Virtual Hansken Community Day highlights DFaaS

In September’s digital forensics research roundup, we described Hansken, the Netherlands Forensic Institute’s “digital forensics as a service” (DFaaS) platform. In December, the NFI held its first Hansken Community Day. A series of webinars explained the project vision, collaborative aspect, forensic knowledge, extraction plug-ins, and training manuals.

This event saw more than 100 participants representing 23 organizations from eight different countries — including the United States, Belgium, Australia, Spain, Germany, Norway, the UK and the Netherlands — come together online to exchange their knowledge and experience, whether they are current or prospective Hansken users.

A Hansken Discord channel is open to encourage continued information sharing, and the next virtual Hansken Community Day is scheduled for March 24-25.

Forensic Capability Network / Transforming Forensics

Designed and developed under the Transforming Forensics programme of the United Kingdom’s National Police Chiefs’ Council (NPCC), the Forensic Capability Network (FCN) launched in summer 2020. It’s designed to provide operational support to front-line law enforcement in need of forensic evidence.

The FCN recently reported that since launching new Streamlined Forensic Reporting guidelines in July 2020, the documentation — “the first ever time SFR documentation was publicly available to download and hosted in one place” — has been accessed 4,800 times.

That metric is key considering SFR’s purpose: since 2012, it has enabled investigators and scientists to enter forensic evidence into the criminal justice system in such a way as to focus on “key conclusions that are simple for juries to understand, and which speed up cases by allowing the defence to quickly accept or challenge evidence.”

The documentation consists of both guidance and templates. FCN additionally reported that since SFR’s July launch, “technical readiness work… is taking place to assist forces in embedding the new forms into their case management systems.” That’s in advance of a new release planned for January, which will include updated digital guidance and reformatted forms.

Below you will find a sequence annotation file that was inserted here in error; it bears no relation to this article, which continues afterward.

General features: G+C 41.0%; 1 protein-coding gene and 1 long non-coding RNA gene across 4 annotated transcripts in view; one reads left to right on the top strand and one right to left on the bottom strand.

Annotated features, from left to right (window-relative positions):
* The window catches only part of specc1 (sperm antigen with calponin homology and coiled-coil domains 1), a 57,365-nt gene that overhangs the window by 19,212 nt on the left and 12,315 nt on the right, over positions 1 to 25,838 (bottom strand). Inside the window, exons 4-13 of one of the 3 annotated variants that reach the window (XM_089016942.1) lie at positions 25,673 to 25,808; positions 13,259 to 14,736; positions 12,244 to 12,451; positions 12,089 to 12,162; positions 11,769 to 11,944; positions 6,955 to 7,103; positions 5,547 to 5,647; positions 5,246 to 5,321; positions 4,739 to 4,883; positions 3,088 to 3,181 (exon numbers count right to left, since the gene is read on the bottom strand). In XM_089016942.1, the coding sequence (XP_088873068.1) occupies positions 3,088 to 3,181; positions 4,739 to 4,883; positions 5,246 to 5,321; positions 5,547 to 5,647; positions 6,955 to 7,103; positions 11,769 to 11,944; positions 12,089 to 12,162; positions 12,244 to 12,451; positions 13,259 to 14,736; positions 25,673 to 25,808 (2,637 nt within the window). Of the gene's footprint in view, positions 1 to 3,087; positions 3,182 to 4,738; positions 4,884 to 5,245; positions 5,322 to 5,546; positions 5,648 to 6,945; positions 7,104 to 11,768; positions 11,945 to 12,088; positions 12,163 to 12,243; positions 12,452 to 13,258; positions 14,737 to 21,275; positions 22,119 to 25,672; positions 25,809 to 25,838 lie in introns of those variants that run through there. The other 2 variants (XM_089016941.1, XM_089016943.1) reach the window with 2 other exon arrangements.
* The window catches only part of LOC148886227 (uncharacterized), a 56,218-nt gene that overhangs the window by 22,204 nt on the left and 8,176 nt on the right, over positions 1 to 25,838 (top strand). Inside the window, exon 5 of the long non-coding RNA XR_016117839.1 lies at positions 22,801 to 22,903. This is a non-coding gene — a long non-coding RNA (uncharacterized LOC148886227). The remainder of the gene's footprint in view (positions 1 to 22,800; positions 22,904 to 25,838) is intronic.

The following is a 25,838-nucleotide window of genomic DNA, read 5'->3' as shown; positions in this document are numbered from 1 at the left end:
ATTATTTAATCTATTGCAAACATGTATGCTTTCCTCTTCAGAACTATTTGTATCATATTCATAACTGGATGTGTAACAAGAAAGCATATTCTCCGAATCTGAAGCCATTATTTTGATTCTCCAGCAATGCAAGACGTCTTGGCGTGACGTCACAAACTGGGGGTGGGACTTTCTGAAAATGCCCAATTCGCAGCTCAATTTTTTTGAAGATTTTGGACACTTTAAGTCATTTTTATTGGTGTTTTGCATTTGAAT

Another FCN project, CSE Automate, “is developing opportunities to automate and enable remote viewing to speed up and simplify CSE workflow with a view to providing this as a service through the FCN…. based on the principle of doing things once for the benefit of many.”

That’s the result of a finding that child exploitation cases demand about 60 percent of overall digital forensics unit capacity, with an outcome of longer turnaround times for all digital forensics cases. Having invited Expressions of Interest (EOI) from forces that want to help design the automated CSE workflow, the FCN is currently working through all EOIs before implementing the next phase in the project.

On a different topic, FCN reported its development of “an agreed, consistent and national approach to handling legacy [digital forensics] data, producing operational guidance to interpret existing policy and legislation.”

That’s in response to an observation in the NPCC Digital Forensic Science Strategy (DFSS), which highlighted difficulties in determining digital forensics data retention requirements, resulting in a patchwork of “largely manual” processes. An ongoing consultation with policing and other strategic stakeholders is expected to result in new guidance sometime in 2021.

Forensic Focus is interested in covering more stories about the implementation of new technology and standards in different countries and regions across the globe. If you know of an initiative in your region that you think we should cover, please email [email protected] with more information!

Christa Miller is a Content Manager at Forensic Focus. She specializes in writing about technology and criminal justice, with particular interest in issues related to digital evidence and cyber law.